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Gardening for Lent


“Grow! Grow! Grow!” That is Youngest Son talking to the many pots of basil on our deck. Why is an 11-year-old boy worried about the growth rate of basil? Because where there is basil, there is pesto sauce. And where there is pesto sauce there is “pesto pasta”. And that is one of his favorites.

All summer long I pinch the basil to keep it bushy and producing lots of leaves. I keep making pesto sauce that we enjoy on pasta, as a pizza sauce, as a sandwich spread, or any other way I think to use it. As the supply allows, I put an aliquot in the freezer to get us through the months when the basil is out of season. Most importantly it has to get us through Lent. Friday Lenten meals are often a pot of pasta with pesto sauce and a little grated Parmesan cheese. I ration the frozen reserves during the fall and early winter. I have to make sure I keep enough available for Lent. That is why my son is out on the deck exhorting the basil plants to grow. He wants plenty of pesto sauce in the freezer by the time the basil falls victim to the first frost.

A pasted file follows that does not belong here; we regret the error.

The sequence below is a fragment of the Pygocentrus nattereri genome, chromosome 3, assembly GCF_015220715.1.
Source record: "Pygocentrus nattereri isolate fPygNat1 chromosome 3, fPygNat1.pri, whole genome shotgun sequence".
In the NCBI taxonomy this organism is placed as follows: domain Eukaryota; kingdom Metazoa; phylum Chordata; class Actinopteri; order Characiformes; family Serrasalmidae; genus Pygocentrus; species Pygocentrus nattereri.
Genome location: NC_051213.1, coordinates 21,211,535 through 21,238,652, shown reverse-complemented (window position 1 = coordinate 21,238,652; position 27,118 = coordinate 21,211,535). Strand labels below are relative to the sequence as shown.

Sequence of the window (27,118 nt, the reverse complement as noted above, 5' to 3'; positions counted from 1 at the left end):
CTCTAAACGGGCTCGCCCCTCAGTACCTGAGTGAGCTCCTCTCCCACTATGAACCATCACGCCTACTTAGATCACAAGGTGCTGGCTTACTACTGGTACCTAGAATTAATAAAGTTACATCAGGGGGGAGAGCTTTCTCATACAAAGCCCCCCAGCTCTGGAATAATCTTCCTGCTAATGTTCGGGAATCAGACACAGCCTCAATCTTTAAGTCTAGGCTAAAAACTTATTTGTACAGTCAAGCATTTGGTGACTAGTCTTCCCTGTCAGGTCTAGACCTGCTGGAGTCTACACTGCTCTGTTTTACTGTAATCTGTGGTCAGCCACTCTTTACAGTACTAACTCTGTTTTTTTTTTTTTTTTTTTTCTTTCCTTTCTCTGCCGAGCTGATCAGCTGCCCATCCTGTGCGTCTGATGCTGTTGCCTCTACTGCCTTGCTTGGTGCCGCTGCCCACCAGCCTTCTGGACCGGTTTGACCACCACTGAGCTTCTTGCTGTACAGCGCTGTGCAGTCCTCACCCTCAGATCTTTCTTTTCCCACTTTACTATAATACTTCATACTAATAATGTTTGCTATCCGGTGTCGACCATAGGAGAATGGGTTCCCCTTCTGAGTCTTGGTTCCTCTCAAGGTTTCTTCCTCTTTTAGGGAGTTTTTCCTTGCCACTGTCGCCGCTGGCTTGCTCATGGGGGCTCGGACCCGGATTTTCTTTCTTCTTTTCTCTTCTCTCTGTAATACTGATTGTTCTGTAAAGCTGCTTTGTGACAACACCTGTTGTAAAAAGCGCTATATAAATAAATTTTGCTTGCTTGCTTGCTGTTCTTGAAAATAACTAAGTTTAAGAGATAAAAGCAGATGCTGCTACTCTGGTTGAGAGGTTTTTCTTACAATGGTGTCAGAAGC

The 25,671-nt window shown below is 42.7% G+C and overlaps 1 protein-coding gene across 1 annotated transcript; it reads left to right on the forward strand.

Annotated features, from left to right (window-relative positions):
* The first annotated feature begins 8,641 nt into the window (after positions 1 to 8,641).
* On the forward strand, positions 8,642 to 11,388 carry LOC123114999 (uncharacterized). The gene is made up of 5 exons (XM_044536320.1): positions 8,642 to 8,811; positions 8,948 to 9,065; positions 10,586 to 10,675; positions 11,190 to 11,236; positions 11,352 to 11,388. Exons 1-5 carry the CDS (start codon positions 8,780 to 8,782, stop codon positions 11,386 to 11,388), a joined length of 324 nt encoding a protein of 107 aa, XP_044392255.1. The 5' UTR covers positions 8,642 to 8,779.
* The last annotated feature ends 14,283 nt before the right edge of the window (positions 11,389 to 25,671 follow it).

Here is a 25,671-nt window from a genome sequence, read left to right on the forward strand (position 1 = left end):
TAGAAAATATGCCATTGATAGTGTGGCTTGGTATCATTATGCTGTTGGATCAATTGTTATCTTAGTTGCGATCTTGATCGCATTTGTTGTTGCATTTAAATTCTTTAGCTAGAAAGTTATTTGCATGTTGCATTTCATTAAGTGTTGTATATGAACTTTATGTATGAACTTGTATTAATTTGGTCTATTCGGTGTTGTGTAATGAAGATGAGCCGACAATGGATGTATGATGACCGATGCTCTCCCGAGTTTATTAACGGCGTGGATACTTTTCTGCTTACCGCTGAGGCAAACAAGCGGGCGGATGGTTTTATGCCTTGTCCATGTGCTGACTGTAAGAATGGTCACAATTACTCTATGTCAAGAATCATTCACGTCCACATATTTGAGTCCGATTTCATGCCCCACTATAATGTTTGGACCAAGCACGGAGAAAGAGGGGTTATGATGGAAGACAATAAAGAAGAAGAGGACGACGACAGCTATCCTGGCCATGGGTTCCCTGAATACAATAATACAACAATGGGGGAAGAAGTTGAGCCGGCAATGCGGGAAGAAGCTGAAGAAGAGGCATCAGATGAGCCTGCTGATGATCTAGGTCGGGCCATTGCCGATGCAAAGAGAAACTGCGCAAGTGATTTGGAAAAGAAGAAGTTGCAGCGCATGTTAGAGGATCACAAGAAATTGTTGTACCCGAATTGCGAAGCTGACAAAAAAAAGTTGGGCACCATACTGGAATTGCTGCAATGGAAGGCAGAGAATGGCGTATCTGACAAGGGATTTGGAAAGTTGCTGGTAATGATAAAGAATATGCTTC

So, yes, we are in the Easter season and we are headed for Pentecost and Ordinary time. But right now my gardening focus includes Lent. “Grow, Basil! Grow!”

Catholic Mom’s Pesto Sauce

Place the following in a food processor:

4 generous cups fresh basil leaves
1/2 cup freshly grated Parmesan cheese (not that powdery stuff in the green can)
1 head of garlic, roasted*. Peel cloves and add to mixture
3/4 cup toasted pecans. (I know pesto sauce usually uses pine nuts, but I’m from Texas so I use pecans.)
1/2 tsp salt—more or less to taste

Process until smooth
Scrape down sides of food processor bowl. Continue processing as you add a stream of good quality olive oil until the sauce is the desired consistency. I usually make it as thick as pudding. Adjust the salt if needed and your done.

To freeze, put about a cup in a plastic freezer container. Cover with a thin film of olive oil. Cover the surface with plastic wrap, pushing out any air pockets. Close the container and freeze. Thaw it when you are ready to use it, give it a stir, and you are ready to go.

* I use a handy dandy terra cotta garlic roaster. I just lop off the pointy end of a garlic head, put it on the roaster base, drizzle with a little olive oil, cover, and zap it in the microwave for 90 seconds. I can then squeeze the softened garlic from each clove.

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